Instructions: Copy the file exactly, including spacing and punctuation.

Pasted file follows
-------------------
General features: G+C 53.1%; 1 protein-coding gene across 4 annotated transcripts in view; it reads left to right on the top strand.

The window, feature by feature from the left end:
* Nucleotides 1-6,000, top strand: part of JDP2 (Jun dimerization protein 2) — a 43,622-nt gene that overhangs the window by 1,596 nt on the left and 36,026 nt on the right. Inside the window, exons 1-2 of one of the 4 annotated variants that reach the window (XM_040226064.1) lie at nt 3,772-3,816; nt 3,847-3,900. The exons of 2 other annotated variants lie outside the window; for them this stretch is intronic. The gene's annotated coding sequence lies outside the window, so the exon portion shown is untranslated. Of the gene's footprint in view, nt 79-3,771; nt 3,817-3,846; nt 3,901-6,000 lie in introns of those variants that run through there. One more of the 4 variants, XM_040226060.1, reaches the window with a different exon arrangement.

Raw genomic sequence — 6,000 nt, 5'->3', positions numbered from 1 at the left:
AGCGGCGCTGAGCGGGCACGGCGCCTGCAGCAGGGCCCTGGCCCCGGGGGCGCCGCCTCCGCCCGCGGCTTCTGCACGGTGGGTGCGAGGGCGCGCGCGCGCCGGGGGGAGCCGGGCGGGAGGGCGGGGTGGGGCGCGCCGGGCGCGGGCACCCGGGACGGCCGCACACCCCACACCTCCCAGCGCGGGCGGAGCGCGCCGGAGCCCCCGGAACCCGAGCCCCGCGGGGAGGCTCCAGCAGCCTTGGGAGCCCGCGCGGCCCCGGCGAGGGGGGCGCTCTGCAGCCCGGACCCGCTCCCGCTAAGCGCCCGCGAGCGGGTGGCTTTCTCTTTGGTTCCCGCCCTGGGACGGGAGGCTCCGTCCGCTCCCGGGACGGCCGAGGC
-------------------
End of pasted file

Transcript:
General features: G+C 53.1%; 1 protein-coding gene across 4 annotated transcripts in view; it reads left to right on the top strand.

The window, feature by feature from the left end:
* Nucleotides 1-6,000, top strand: part of JDP2 (Jun dimerization protein 2) — a 43,622-nt gene that overhangs the window by 1,596 nt on the left and 36,026 nt on the right. Inside the window, exons 1-2 of one of the 4 annotated variants that reach the window (XM_040226064.1) lie at nt 3,772-3,816; nt 3,847-3,900. The exons of 2 other annotated variants lie outside the window; for them this stretch is intronic. The gene's annotated coding sequence lies outside the window, so the exon portion shown is untranslated. Of the gene's footprint in view, nt 79-3,771; nt 3,817-3,846; nt 3,901-6,000 lie in introns of those variants that run through there. One more of the 4 variants, XM_040226060.1, reaches the window with a different exon arrangement.

Raw genomic sequence — 6,000 nt, 5'->3', positions numbered from 1 at the left:
AGCGGCGCTGAGCGGGCACGGCGCCTGCAGCAGGGCCCTGGCCCCGGGGGCGCCGCCTCCGCCCGCGGCTTCTGCACGGTGGGTGCGAGGGCGCGCGCGCGCCGGGGGGAGCCGGGCGGGAGGGCGGGGTGGGGCGCGCCGGGCGCGGGCACCCGGGACGGCCGCACACCCCACACCTCCCAGCGCGGGCGGAGCGCGCCGGAGCCCCCGGAACCCGAGCCCCGCGGGGAGGCTCCAGCAGCCTTGGGAGCCCGCGCGGCCCCGGCGAGGGGGGCGCTCTGCAGCCCGGACCCGCTCCCGCTAAGCGCCCGCGAGCGGGTGGCTTTCTCTTTGGTTCCCGCCCTGGGACGGGAGGCTCCGTCCGCTCCCGGGACGGCCGAGGC